This backstory is accompanied by some very simple line-drawing animation, which is underwhelming but turns out to be the best thing “Blood and Honey” has to offer. Then we’ve got grown-up, live-action Christopher Robin (Nikolai Leon) returning to the forest to introduce his old pals to his wife (Paula Coiz). The reunion does not go well. 

We next meet Maria (Maria Taylor), who’s suffering PTSD from being stalked by a creepy admirer. On a therapist’s recommendation, she seeks tranquility via a country rental-property weekend with five young women friends. One doesn’t even make it as far as the cottage; others never develop identities beyond Bitchy Blonde, One With Glasses, Lesbian Couple, etc. Eventually additional characters show up just to enlarge the body count.

It’s bad enough that the film doesn’t have the smarts to actually satirize its inspirational source. But bizarrely, it doesn’t really send up slasher tropes, either, while lacking the skillset to take play them seriously. Over the course of 84 very long minutes, scenes plod along shapelessly, separated by blackouts. Much speech appears to have been improvised by actors with no knack for it, so we get umpteen variations on “Oh my god” and “Why is this happening?!”

Logic gaps are sloppy even by the very generous standards you’d apply to a film called “Winnie-the-Pooh: Blood and Honey.” Such a thing is built (and in this case being sold) for laughs, intentional or otherwise — when all else fails, let the viewer drinking games begin. But writer-director-producer Rhys Frake-Waterfield makes it damnably hard to have much fun, no matter how low you’re willing to go.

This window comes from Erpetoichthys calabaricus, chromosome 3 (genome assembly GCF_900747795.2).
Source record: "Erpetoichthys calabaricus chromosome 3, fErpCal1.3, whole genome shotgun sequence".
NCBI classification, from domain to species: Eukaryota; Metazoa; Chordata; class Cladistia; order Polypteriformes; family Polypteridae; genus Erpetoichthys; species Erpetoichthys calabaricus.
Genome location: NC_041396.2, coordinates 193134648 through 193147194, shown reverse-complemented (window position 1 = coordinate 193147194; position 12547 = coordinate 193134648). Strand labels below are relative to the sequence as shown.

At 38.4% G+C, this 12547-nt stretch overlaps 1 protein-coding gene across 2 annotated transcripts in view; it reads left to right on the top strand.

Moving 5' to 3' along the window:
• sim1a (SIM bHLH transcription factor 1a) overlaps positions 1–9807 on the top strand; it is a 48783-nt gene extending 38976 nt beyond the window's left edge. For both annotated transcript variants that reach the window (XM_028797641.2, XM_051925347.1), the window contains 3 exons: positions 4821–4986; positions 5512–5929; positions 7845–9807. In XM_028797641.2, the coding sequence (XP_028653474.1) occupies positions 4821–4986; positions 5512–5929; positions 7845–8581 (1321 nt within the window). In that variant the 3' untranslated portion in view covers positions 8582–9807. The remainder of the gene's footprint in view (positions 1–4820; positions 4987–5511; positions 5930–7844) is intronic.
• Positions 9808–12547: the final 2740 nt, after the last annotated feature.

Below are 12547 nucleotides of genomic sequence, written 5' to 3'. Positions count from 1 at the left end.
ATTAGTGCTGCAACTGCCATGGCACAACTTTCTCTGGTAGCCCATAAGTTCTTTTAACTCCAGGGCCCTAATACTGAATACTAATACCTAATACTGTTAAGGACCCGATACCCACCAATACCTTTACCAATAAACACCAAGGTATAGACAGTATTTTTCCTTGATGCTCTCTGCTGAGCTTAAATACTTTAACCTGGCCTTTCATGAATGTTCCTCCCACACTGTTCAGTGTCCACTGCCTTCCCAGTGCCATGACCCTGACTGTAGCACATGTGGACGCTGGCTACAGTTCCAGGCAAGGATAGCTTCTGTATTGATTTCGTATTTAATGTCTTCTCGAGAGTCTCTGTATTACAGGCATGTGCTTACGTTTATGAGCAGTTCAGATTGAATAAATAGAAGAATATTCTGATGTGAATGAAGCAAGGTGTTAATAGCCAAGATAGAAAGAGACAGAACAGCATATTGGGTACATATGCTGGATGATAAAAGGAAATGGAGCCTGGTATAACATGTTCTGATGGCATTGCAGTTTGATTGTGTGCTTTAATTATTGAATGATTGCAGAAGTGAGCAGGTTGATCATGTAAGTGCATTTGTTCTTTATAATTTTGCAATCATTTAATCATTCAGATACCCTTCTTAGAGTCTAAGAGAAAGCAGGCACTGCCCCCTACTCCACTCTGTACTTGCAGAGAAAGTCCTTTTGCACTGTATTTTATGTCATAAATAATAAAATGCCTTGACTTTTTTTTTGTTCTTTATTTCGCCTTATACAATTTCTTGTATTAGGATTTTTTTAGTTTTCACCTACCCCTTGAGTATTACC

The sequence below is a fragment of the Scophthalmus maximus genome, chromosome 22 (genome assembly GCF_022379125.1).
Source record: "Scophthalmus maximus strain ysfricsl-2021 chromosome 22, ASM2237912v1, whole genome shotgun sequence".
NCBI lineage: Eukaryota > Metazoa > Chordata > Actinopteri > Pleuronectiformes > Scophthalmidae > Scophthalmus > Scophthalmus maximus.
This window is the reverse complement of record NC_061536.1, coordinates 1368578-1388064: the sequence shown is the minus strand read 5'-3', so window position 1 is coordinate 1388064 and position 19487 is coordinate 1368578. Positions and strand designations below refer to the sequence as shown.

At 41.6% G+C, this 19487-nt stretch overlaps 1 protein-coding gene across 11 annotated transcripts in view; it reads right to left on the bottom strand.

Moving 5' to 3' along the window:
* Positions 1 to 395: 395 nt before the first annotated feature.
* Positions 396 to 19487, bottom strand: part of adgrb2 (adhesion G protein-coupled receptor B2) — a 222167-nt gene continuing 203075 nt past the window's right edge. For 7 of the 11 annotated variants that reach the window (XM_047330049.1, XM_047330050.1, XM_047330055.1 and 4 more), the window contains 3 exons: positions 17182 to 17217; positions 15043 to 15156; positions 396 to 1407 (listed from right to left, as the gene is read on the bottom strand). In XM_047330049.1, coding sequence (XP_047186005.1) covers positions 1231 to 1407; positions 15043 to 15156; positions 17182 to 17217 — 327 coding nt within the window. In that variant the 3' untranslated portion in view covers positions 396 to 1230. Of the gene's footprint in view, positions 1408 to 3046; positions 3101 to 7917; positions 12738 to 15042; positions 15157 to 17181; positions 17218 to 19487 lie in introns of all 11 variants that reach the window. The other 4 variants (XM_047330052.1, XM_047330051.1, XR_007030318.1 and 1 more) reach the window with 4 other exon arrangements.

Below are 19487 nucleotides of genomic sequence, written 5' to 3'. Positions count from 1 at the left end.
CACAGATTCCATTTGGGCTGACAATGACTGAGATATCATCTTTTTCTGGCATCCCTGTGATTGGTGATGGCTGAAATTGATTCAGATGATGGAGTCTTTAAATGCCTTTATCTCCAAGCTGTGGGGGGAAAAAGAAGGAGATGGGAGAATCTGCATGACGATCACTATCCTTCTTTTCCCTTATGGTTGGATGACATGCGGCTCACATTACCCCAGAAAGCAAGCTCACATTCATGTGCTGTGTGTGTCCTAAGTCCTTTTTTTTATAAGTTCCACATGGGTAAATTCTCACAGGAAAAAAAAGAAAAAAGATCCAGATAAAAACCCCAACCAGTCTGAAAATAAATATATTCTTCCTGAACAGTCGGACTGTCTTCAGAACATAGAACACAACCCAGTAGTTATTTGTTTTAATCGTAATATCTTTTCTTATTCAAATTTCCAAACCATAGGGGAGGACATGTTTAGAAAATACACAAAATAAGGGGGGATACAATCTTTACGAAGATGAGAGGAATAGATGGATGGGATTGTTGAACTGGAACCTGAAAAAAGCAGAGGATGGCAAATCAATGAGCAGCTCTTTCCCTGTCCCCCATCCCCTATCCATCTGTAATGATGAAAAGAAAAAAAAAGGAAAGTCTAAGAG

In an era when technology has made even many shoestring features look pretty sharp, this one begs gratitude for its few elements of relative competency. Those include Andrew Scott Bell’s original score, and some of Vince Knight’s widescreen photography. If the sound mix is often poor enough to bury dialogue in music, that may be to the dialogue’s benefit. And if the images are frequently underlit, that presumably obscures gore FX and stunt work unfit for clearer display.

You can’t blame the performers for the abysmal overall result: They manifestly lack the material or guidance to do any better. Given that “Blood and Honey” is virtually guaranteed to bring in a considerable return on its tiny investment, one can only hope Frake-Waterfield and his team will utilize that good fortune to slow the hell down. As producer, he has released 14 features in the last year alone; the four he directed himself all came out in the last four months. There is a not-so-fine line between thrifty enterprise, and simply turning garbage into more garbage. 

With Bambi and Peter Pan (as well as more Pooh) reportedly next on his slate, it does not seem too much to ask — if only on behalf of beloved dead authors who never asked for such treatment — that a little effort be put in. Even audiences who seek no more than a few dumb yoks deserve better than this dreary level of slop.